But back to the “Social Networks” section, the pay dirt where this show is concerned. The schema works beautifully for the Capitalist Realists, in a room following the first capsule, “Warhol’s Factory,” and equally well in “Fantasy of Cologne” (after the painting by Carpenter), a room in which painting, persona, and social mystique are shown to fold back into the art itself. The protagonists of this “scene” are well known, and the usual suspects feature, but I was happy to see Krebber and Koether appearing here for a second time. While my sense of the utility of Warhol’s “social network” as a point of access for a broad range of subsequent artmaking is remarkably close to Joselit’s, I was slow to understand the import of Koether’s good bad paintings vis-a-vis this model. Here, I was made to remember a studio visit of twenty-plus years ago, at which I recall being nonplussed by what looked to be a German Expressionist canvas spread out on the floor before me, not realizing that the art was precisely everywhere else in the room (including in the dynamics of a studio visit with a newly anointed art-world dignitary—me!). “Appropriation and Image Circulation” also hangs together as a section, corralling conceptual dissections of the institution of painting by the likes of Prina and Sherrie Levine and showing that they are not such distant kin to Guyton\Walker, whose Untitled, 2009, a sprightly, IKEA-clean dispersion of pure product, steals the show in the main gallery, or to Reena Spaulings, whose racks of art postcards positioned on the stairwell landing feature portraits of a cast of recognizable art dealers. Spaulings is at once an actual gallery and a performative conceit, a shape-shifting network of fictions and persons that throws the art machine—its dependencies, mystifications, reciprocal validations, and affiliations—into strange-making relief.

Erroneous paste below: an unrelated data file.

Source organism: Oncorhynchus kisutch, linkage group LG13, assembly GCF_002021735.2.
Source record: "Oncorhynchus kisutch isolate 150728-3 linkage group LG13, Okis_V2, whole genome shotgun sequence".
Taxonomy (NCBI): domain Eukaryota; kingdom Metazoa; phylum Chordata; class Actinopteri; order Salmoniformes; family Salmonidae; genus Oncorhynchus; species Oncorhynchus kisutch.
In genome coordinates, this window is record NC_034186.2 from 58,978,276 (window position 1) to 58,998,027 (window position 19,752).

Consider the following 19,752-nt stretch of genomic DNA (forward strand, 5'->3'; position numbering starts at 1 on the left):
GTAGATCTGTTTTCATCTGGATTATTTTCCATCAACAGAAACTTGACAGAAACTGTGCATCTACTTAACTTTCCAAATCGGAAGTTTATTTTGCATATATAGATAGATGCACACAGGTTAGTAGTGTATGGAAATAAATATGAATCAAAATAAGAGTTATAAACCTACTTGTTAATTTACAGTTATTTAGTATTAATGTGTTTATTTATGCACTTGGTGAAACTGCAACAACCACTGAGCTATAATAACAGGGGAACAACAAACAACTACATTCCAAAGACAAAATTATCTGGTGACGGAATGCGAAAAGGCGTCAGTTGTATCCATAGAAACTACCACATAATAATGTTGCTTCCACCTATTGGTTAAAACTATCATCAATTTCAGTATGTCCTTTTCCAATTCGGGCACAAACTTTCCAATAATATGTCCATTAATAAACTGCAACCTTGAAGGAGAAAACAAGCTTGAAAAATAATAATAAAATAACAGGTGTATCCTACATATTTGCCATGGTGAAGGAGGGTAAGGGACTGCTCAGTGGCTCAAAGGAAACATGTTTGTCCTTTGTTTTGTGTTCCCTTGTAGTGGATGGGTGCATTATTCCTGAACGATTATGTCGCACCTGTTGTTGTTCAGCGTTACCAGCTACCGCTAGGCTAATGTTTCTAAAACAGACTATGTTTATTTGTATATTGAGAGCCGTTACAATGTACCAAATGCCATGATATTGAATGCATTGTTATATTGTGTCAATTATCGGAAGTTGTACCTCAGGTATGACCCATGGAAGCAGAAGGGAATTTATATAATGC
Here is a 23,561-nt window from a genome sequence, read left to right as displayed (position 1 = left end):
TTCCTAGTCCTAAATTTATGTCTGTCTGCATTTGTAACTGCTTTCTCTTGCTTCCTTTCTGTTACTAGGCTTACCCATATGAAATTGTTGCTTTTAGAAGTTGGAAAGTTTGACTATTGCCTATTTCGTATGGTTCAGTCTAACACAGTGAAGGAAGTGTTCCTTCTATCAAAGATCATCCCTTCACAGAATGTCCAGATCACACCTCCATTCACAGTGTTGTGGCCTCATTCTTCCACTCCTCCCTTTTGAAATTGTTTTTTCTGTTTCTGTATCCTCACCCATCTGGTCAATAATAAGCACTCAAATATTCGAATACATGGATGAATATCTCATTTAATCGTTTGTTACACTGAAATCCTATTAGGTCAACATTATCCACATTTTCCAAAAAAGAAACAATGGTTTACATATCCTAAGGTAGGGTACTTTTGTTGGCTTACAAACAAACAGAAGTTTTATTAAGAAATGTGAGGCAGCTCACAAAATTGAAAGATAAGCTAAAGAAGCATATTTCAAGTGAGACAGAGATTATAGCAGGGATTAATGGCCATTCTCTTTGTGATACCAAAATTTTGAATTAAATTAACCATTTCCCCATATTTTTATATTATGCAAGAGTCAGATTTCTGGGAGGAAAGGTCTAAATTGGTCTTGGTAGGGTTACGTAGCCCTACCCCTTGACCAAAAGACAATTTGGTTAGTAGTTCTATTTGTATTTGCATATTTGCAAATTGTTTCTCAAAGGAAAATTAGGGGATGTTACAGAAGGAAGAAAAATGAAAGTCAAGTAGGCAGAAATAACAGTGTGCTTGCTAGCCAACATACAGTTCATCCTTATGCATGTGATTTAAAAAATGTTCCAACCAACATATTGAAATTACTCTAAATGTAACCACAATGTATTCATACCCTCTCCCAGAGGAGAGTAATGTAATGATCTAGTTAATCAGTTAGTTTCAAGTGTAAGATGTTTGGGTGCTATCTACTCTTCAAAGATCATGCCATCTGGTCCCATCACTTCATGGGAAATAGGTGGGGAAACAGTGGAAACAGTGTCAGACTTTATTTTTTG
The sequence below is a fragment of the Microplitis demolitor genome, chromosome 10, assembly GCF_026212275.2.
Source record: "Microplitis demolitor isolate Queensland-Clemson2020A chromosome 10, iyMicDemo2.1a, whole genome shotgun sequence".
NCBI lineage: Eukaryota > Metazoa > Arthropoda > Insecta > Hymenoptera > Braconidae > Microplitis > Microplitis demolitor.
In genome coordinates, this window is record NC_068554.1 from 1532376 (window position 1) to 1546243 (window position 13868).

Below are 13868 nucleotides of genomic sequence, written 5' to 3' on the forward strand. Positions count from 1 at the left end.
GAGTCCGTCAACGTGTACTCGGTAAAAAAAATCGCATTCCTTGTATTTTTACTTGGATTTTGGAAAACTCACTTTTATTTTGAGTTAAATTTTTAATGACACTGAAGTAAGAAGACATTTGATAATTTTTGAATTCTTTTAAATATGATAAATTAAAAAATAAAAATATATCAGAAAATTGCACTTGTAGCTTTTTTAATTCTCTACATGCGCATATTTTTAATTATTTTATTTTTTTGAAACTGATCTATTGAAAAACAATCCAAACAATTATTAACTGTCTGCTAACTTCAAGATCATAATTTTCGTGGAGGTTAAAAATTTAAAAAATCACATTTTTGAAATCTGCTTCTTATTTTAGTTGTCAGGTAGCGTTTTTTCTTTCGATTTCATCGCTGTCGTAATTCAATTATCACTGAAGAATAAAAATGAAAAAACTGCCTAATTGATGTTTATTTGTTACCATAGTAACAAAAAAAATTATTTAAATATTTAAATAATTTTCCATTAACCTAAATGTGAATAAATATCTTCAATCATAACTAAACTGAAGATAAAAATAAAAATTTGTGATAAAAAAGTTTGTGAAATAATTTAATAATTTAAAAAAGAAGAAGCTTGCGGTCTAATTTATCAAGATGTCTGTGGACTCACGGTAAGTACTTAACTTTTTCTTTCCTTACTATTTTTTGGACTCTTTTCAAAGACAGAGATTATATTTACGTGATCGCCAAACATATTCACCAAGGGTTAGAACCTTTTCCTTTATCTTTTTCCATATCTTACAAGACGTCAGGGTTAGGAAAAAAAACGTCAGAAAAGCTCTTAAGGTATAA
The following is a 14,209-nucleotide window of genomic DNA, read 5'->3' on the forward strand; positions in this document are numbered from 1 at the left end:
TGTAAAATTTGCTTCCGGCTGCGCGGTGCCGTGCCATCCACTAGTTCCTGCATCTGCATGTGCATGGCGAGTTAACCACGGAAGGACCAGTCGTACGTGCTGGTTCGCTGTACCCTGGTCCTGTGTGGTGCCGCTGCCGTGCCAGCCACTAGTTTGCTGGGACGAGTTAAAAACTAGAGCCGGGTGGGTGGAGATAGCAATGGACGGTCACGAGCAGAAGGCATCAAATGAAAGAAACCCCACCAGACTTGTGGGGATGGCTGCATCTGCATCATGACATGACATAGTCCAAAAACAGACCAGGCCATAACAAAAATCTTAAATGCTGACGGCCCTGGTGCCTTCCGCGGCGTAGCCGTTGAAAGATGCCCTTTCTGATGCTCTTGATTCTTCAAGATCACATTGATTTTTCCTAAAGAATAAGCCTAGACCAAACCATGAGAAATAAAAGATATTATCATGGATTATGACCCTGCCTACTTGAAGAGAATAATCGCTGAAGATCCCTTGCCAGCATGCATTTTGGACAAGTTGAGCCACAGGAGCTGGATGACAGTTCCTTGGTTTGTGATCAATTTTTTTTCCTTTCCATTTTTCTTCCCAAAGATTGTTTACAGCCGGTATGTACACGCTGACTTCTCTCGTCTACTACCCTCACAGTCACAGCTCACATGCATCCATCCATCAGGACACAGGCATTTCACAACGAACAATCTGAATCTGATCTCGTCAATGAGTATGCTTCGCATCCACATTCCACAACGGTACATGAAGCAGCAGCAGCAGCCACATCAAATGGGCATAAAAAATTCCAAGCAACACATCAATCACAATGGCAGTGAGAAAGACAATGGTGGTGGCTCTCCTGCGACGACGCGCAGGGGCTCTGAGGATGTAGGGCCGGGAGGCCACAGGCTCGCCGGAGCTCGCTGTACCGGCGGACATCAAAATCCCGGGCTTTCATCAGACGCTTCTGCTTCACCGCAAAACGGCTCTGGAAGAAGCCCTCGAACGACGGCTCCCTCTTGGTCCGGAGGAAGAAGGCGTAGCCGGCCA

Matters start to get murky for me only when the social network is extended to include artistic collectives in the normative sense. The problem is not with politically motivated social collectivity per se, or with such initiatives in the vicinity of art. The question here has to do with whether the network becomes part and parcel of the art itself, rather than a separate vehicle, however effective (and laudable), in enabling the circulation of objects ostensibly artistically conventional in their self-understanding. This would be the case with the room titled “A.I.R.—A Feminist Network,” wherein the offerings consist of art objects in a more or less normative array of styles of the ’70s, presided over by a large portrait of the group by Sylvia Sleigh. This is art that is perfectly worthy on its own terms, but not constitutive of the new artistic model teased out in this section. I worry that my distinction will come off as stingy (if not downright sexist), but I just don’t feel that, in this case, the social network was the art; it was, rather, an effective vehicle for combating the system and getting the art out into the world. I was tantalized when I happened on the A.I.R. cell in this unexpected context, but I cannot help but feel that the curators outsmarted themselves, compromising a model with enormous traction in the present with a well-intended art-historical red herring.